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Posts Tagged ‘elderly

“There is only one difference between a long life and a good dinner: that, in the dinner, the sweets come last”*…

 

Japan’s government will no longer reward its centenarian citizens with a silver sake dish worth ¥8,000 ($64), saying the growing number of long-lived Japanese are putting a strain on the country’s budget.

The Japan Times reports that the government will find a more frugal gift in time for the country’s annual celebration of the elderly on Sept. 15. Last year, the government spent ¥260 million ($2 million) on the program, which provided dishes for more than 29,000 centenarians. Japan expects as many as 38,000 more people to celebrate their 100th birthday in 2018…

More on longevity– and the prospect of a “demographic time bomb“– at “Japan has so many 100-year-old citizens that it can’t afford to give them presents anymore.”

* Robert Louis Stevenson

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As we settle in for the long haul, we might send birthday greetings to Abilene (Wrage) Spiehs; she was born on this date in 1898.  When she died (on November 24, 2008), she was 110 years old– the oldest living Nebraskan at the time, and one of a select group of humans who lived to that age.

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Written by LW

September 4, 2015 at 1:01 am

“Old age and treachery will always beat youth and exuberance”*…

 

… geriatric crime poses special challenges. During the trial of Germany’s “Grandpa Gang,” the gang members described how their 74-year-old co-defendant, Rudolf Richter, almost botched a 2003 bank heist by slipping on a patch of ice, forcing them to take extra time to help him into the getaway car. And the 74-year-old had another problem, co-defendant Ackermann told the court: “We had to stop constantly so he could pee.”

Bloomberg on the rise of crime perpetrated by the aged worldwide: “Instead of Playing Golf, the World’s Elderly Are Staging Heists and Robbing Banks.”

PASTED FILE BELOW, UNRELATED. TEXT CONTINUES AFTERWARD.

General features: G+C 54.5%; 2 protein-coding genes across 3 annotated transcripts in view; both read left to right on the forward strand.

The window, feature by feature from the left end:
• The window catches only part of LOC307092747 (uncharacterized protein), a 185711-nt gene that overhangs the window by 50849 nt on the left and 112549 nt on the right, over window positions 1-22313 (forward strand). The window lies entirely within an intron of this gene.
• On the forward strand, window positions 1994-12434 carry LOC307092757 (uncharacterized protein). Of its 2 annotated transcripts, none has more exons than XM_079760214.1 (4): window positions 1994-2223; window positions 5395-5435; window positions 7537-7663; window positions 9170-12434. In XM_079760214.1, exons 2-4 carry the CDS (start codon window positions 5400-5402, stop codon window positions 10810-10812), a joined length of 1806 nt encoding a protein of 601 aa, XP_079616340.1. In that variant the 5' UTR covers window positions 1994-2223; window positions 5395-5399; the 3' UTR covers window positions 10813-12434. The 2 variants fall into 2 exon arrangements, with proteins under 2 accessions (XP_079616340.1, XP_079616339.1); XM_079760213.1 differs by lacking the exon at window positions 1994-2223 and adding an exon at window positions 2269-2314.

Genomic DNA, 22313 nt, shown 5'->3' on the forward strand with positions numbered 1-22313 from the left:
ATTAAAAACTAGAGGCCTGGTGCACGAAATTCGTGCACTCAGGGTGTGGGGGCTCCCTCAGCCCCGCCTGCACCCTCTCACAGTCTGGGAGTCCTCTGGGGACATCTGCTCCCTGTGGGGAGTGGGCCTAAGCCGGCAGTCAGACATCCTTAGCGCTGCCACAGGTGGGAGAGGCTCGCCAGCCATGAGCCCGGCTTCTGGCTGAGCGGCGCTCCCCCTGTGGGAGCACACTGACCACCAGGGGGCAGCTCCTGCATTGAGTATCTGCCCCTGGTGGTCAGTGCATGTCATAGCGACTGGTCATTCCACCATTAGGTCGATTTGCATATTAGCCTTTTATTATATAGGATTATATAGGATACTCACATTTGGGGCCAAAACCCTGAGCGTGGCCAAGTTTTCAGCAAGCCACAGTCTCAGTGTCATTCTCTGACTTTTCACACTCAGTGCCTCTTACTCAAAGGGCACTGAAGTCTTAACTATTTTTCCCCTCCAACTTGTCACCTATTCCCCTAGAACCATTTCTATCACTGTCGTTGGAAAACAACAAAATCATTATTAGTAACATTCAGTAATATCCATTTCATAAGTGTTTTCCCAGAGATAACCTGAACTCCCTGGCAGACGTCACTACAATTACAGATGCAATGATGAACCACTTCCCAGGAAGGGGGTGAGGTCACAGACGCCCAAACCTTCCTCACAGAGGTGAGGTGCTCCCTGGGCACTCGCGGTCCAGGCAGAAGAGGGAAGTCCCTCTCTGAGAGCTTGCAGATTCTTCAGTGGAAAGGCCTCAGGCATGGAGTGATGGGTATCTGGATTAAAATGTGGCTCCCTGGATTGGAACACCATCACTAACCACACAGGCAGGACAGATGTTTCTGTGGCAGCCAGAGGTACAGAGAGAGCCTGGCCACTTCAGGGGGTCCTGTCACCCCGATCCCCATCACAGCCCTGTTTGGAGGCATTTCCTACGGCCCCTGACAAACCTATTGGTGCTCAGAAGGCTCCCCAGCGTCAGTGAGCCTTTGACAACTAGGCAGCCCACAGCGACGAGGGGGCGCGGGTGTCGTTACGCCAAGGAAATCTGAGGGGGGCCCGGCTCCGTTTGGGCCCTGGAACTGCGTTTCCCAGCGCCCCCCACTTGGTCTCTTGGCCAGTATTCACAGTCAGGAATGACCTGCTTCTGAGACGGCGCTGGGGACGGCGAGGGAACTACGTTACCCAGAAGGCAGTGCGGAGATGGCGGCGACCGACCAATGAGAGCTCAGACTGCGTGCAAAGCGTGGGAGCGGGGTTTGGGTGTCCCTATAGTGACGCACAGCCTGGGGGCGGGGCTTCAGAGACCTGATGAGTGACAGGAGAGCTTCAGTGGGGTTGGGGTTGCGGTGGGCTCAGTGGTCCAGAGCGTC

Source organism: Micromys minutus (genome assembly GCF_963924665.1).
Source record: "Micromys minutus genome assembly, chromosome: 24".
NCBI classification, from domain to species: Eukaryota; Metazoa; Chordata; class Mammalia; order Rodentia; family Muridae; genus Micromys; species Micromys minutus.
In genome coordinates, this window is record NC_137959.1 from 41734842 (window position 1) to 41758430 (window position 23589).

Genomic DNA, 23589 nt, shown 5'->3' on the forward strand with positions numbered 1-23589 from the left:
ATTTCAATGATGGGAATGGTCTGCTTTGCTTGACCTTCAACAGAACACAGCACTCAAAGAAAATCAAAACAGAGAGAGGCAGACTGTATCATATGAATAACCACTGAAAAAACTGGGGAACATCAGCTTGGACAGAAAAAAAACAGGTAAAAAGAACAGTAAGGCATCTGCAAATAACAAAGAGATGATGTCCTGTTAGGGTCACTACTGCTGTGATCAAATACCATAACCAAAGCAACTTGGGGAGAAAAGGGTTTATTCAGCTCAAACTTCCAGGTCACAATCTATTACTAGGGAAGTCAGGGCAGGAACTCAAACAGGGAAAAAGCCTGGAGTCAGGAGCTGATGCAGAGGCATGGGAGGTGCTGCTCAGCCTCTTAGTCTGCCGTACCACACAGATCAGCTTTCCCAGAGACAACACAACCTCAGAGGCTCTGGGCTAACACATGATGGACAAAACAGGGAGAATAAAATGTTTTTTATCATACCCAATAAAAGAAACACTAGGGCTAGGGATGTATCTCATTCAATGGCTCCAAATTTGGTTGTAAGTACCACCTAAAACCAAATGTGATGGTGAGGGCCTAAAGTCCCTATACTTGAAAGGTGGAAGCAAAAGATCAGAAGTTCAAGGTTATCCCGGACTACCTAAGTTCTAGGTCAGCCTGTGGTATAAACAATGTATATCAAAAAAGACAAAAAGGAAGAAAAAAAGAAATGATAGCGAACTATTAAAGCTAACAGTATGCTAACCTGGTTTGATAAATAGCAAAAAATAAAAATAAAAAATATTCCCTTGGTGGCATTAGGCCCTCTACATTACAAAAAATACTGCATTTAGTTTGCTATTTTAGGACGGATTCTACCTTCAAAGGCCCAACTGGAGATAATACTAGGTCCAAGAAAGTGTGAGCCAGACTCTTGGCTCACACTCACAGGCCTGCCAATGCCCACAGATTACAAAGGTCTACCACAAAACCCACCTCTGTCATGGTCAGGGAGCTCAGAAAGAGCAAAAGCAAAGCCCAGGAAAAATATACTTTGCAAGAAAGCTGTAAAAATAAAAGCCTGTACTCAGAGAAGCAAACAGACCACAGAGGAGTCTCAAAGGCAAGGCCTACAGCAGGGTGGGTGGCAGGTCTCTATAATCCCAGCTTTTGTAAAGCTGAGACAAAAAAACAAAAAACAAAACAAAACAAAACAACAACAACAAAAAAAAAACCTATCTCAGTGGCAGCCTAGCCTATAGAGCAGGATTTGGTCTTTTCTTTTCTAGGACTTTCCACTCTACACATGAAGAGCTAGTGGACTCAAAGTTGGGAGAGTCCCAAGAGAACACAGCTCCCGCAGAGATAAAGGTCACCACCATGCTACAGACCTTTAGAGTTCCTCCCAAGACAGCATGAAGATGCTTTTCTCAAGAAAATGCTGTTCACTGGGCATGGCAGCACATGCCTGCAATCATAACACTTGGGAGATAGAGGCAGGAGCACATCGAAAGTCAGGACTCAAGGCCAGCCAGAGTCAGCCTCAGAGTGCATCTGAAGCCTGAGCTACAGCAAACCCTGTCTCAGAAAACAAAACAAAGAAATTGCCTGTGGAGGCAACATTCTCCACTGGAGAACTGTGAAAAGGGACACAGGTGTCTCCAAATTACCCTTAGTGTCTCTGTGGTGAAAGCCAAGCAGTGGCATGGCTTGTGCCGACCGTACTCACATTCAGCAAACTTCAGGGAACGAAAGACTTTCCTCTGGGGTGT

* David Mamet

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As we respect our elders, we might recall that it was on this date in 1898 that Jefferson Randolph “Soapy” Smith uttered his last words: “My God, don’t shoot!”  Smith, a confidence man who was “following the gold,” had moved to Skagway, Alaska, after successful criminal careers in Denver and Creede, Colorado.  He’d assembled a gang and taken control of the docks– an important distribution point in the Klondike Gold Rush.  A committee of vigilantes formed to rid the town of Smith and his gang.  When federal authorities failed to act, they decided to confront Soapy themselves.  Smith met them carrying a Winchester rifle.  In the event, only one of the citizen’s committee– Frank Reid, who’d been a bartender in on of Smith’s saloons– was armed. The two men struggled and wounded each other, after which another member of the committee, Jesse Murphy (a recently-arrived employee of the railroad) wrestled the rifle from Smith and killed him with it.  Reid also died from his wounds; though his own reputation was far from untarnished, his funeral was the largest in Skagway’s history, and his gravestone was inscribed with the words “He gave his life for the honor of Skagway.”

Soapy Smith

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Written by LW

July 8, 2015 at 1:01 am

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